Since the scale of public unrest and protests in Greece since 2009 has centered on the nepotistic and dynastic nature of Greek politics, as discussed above, the appointment of a non-polarizing outsider at this crucial moment was seen as an imperative in order to increase the likelihood of public acquiescence to extremely unpopular austerity measures. While Papademos is not a politician by background, however, his father was a leading Greek archeologist and high-ranking civil servant.

Shortly before his abrupt resignation, the former prime minister, George Papandreou shocked EU leaders and world markets by calling for a referendum regarding acceptance of the EU bailout package. Although he dropped this unexpected demand quickly, it reaffirmed Brussels’ mistrust of the Greek leadership’s general reliability.

The apparent game of chicken seems to be continuing, however. More recently, new Nea Dimokratia leader Antonis Samaras – himself an old political operative dating back to the Mitsotakis era – argued that Greek politicians “should not be forced to sign written commitments demanded by the European Commission as part of the bailout package,” Kathimerini reported on November 16, noting that that Samaras was supported in this by LAOS leader Giorgos Karatzaferis.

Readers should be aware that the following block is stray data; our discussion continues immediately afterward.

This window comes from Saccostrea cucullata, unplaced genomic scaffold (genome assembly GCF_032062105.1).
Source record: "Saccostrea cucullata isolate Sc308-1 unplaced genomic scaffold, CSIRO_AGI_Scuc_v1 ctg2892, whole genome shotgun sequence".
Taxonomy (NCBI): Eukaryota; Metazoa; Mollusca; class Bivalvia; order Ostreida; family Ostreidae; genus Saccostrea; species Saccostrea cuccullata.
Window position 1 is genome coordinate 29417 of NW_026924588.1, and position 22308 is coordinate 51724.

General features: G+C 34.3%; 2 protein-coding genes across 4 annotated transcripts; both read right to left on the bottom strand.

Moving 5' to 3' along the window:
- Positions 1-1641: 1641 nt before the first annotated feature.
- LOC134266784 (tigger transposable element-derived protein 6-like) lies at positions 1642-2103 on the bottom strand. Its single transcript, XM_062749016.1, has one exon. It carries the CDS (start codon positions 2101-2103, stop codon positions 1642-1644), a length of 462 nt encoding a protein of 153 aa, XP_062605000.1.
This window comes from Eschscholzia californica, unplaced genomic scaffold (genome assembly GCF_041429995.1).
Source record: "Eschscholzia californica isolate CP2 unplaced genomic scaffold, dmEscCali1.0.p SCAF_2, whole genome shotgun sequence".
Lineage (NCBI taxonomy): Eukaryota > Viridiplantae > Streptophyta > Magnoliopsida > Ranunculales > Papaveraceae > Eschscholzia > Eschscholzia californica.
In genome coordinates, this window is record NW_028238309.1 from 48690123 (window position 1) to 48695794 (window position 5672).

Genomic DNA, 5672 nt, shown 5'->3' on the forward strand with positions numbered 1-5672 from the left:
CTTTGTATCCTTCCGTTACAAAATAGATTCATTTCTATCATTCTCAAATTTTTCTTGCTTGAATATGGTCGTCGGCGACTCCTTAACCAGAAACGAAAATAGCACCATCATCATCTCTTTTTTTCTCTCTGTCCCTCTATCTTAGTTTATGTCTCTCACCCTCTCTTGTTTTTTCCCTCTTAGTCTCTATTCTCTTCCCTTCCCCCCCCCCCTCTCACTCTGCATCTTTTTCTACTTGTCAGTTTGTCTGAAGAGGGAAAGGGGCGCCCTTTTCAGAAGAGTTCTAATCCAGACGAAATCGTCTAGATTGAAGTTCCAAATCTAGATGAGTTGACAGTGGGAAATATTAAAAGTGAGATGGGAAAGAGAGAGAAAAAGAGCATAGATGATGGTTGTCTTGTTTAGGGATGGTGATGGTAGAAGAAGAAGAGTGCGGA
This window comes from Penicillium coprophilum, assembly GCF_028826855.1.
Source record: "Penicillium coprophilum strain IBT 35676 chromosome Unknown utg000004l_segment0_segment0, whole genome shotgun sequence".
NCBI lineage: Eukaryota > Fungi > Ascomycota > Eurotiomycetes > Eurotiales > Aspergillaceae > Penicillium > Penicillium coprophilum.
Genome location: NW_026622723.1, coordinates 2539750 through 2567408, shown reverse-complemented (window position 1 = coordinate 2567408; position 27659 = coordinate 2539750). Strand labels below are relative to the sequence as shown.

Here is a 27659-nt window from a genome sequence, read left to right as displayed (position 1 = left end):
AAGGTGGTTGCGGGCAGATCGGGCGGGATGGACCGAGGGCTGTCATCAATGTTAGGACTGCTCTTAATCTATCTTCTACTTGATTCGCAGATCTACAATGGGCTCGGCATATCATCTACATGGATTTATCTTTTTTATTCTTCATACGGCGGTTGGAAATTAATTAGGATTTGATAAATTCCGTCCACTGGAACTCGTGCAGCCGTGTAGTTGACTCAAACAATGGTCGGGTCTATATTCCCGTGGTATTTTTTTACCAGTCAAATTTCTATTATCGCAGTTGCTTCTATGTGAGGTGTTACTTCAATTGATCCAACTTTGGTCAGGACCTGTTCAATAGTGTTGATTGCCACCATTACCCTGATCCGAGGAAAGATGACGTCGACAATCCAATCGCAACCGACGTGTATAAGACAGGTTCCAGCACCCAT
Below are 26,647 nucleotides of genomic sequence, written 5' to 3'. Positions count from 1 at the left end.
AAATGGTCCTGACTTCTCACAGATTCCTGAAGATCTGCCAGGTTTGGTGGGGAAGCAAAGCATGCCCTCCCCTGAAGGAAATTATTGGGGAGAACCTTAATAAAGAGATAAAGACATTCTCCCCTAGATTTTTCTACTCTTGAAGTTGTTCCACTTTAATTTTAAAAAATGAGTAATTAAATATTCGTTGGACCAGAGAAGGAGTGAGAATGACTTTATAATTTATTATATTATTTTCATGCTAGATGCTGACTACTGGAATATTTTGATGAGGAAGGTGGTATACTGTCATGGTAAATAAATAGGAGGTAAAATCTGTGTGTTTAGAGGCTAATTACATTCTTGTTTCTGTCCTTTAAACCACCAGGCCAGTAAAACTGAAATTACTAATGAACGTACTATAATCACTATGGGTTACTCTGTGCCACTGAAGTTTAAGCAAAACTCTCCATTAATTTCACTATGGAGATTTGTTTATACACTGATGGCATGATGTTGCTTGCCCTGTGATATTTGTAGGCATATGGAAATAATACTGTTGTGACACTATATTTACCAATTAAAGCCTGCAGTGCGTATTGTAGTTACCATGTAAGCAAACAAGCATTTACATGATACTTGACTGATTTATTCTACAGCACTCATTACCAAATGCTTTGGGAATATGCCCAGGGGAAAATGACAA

However, Eurogroup head, and Luxembourg’s Prime Minister Jean-Claude Juncker has confirmed that “written statements from Prime Minister Lucas Papademos and party leaders that would commit them to the terms of the second bailout agreed on October 26” are necessary- an indication of the ongoing lack of trust from the EU’s side.

Negative Scenarios

Nevertheless, several sources in the British political risk and analysis community have attested for that investment houses, banks and governments as well are prepared for a series of negative scenarios, including the likelihood that Greece will be unable to withstand the pressure that its economy – which registered a staggering -7% GDP decrease in 2011 – is facing.